Gutting Healthcare Reform of the Individual Mandate
Previously published on Jan 6, 2011
Less than a year after landmark healthcare reform legislation was enacted, a federal judge overruled a key provision requiring all Americans to buy health insurance. Refusing to declare the entire law unconstitutional, as opponents had hoped, the tentative loss of this mandate is seen as a setback by many. From the perspective of for-profit healthcare insurance providers, this is certainly a reality; however, it does not mean Healthcare Reform is dead in any shape or form.
The individual mandate may have been central to the economic justification for other provisions, most notably banding the use of the preexisting condition exclusion, but its true role in reform was as a bargaining chip to disarm the insurance lobby. Since the successful passage of comprehensive legislation, future healthcare reform efforts cannot simply be delayed. In other words, paying to cover those previously uninsurable instead of simply ignoring their needs takes over the cost cutting process.
Ironically, the individual mandate was originally proposed by Republicans as part of a compromise rejected by Democrats in the 1990's and originally dismissed by then candidate Obama during the 2008 Presidential Election. For GOP conservatives working to derail reform before Americans can grow accustom to their new benefits, the defeat of this single provision appears to mark a success. Then again, it might actually translate into a victory for reform proponents. That is, if other provisions can be sustained as is expected.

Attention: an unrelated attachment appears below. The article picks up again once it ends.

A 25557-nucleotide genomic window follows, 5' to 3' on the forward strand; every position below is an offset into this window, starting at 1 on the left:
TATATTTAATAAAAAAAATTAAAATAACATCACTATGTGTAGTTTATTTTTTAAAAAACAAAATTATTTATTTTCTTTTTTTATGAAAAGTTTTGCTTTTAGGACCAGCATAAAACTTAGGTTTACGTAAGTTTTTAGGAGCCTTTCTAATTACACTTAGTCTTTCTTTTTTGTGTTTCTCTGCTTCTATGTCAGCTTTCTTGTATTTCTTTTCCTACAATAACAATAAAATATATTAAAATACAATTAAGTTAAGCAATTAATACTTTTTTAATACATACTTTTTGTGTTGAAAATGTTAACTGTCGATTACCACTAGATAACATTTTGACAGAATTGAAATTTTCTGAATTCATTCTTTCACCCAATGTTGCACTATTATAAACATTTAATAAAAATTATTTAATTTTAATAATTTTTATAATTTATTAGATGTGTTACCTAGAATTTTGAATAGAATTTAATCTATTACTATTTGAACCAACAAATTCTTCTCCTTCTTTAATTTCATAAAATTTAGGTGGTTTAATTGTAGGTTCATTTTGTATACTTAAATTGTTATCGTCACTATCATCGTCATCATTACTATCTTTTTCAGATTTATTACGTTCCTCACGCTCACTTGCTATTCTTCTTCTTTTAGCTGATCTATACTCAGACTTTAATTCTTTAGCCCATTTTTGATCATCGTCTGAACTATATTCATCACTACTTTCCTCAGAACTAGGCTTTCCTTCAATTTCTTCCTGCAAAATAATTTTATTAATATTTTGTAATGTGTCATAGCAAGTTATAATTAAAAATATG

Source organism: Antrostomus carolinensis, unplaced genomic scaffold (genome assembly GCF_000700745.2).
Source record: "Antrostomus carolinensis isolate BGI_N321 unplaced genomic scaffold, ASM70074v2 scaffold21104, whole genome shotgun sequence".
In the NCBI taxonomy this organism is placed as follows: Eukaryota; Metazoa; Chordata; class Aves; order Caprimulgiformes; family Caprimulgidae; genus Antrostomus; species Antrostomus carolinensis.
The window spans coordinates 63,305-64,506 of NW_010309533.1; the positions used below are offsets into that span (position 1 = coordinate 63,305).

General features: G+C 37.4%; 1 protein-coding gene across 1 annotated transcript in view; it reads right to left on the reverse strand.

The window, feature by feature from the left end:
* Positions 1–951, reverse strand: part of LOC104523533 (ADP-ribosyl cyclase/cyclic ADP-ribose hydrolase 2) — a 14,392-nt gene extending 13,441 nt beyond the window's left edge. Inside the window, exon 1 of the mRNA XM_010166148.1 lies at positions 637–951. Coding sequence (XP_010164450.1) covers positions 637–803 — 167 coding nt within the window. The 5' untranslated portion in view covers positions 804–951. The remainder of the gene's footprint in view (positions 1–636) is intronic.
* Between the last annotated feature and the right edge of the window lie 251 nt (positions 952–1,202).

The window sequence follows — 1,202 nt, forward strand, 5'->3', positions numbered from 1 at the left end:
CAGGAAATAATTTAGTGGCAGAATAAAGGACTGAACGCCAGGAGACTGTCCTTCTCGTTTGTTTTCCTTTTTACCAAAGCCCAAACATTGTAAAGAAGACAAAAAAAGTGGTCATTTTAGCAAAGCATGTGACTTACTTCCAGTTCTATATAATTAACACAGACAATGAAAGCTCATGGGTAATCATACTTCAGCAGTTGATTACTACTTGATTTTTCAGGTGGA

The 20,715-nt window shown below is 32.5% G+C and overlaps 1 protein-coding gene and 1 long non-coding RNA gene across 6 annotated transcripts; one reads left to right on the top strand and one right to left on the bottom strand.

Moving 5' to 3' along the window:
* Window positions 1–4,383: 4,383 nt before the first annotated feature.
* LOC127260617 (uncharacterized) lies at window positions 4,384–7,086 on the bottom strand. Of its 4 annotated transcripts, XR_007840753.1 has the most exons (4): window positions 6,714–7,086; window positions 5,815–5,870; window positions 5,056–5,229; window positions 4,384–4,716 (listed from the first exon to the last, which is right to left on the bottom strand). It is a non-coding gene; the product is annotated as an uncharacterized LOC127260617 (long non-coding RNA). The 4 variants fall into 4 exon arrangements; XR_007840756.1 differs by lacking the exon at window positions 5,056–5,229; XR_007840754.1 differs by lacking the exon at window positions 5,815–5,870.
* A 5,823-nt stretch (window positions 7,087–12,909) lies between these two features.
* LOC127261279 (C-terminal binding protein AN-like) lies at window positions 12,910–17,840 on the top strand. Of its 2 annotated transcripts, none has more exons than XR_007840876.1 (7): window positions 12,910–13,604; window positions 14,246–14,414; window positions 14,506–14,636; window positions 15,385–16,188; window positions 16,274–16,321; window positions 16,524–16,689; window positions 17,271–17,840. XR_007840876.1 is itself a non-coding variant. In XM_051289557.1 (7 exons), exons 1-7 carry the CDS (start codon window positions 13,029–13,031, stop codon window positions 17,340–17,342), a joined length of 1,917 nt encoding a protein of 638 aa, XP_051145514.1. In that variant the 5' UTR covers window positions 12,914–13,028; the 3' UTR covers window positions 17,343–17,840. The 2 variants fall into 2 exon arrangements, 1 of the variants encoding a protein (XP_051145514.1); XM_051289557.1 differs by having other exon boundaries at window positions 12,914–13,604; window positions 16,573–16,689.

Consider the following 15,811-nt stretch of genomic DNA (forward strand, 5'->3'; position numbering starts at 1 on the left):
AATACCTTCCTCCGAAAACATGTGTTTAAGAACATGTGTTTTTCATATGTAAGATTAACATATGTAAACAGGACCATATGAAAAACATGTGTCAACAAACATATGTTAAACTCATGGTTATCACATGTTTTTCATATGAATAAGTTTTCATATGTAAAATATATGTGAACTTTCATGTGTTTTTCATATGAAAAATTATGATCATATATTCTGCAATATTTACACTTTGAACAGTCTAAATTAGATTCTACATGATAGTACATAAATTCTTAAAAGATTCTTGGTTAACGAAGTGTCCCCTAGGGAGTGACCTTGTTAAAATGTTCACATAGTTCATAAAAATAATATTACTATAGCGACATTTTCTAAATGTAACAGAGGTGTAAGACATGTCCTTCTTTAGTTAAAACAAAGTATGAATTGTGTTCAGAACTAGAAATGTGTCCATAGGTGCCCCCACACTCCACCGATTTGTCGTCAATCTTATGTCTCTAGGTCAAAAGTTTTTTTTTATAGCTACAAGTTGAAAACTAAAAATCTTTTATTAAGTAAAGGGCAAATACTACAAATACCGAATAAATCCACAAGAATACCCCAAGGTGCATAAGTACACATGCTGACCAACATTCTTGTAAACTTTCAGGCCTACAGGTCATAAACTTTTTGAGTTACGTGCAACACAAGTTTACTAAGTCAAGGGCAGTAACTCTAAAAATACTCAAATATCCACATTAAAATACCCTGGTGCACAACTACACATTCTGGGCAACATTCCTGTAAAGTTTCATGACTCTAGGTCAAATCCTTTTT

The individual mandate to buy health insurance was always a difficult provision to justify in terms of government overreach. The Constitutional question revolves around whether or not the Federal government has the right to force people to obtain coverage. Had there been a default public option for everyone to enjoy, this question would have likely been nullified. Taxing or fining anyone who fails to purchase heath insurance is another story as government does not have the right to force people to spend money nor can it simply tax someone for exercising their rights.
If the ruling is upheld by the US Supreme Court, insurance companies looking to redesign for-profit schemes in an environment where coverage cannot simply be dropped or inflated, may well eventually push for a basic public option, so they can offer supplementary benefits at a profit. Containing costs and paying for coverage into the future continues to be the maintain concern, yet the healthcare system must contain costs while caring for everyone in need instead of focusing on increasing profits. Moreover, defeating the individual mandate may not actually be a win for those looking to undo Healthcare Reform. In fact, it might be a win for those in favor of it.